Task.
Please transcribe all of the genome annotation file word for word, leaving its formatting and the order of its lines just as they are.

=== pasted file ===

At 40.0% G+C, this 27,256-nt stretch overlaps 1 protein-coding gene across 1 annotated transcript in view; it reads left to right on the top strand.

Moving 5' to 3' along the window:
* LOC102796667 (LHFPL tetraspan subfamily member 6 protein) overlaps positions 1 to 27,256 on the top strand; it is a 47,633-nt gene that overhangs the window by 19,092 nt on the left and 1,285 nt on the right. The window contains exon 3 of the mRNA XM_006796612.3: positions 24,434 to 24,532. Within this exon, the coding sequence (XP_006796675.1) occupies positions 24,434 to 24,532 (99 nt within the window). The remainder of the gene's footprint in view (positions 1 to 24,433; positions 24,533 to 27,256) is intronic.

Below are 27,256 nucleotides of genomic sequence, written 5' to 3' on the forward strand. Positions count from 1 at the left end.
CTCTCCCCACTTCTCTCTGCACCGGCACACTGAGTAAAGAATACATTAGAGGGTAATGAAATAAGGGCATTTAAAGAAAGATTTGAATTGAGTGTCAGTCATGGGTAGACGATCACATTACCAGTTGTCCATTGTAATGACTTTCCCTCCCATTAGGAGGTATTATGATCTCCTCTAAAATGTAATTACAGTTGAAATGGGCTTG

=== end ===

At 40.0% G+C, this 27,256-nt stretch overlaps 1 protein-coding gene across 1 annotated transcript in view; it reads left to right on the top strand.

Moving 5' to 3' along the window:
* LOC102796667 (LHFPL tetraspan subfamily member 6 protein) overlaps positions 1 to 27,256 on the top strand; it is a 47,633-nt gene that overhangs the window by 19,092 nt on the left and 1,285 nt on the right. The window contains exon 3 of the mRNA XM_006796612.3: positions 24,434 to 24,532. Within this exon, the coding sequence (XP_006796675.1) occupies positions 24,434 to 24,532 (99 nt within the window). The remainder of the gene's footprint in view (positions 1 to 24,433; positions 24,533 to 27,256) is intronic.

Below are 27,256 nucleotides of genomic sequence, written 5' to 3' on the forward strand. Positions count from 1 at the left end.
CTCTCCCCACTTCTCTCTGCACCGGCACACTGAGTAAAGAATACATTAGAGGGTAATGAAATAAGGGCATTTAAAGAAAGATTTGAATTGAGTGTCAGTCATGGGTAGACGATCACATTACCAGTTGTCCATTGTAATGACTTTCCCTCCCATTAGGAGGTATTATGATCTCCTCTAAAATGTAATTACAGTTGAAATGGGCTTG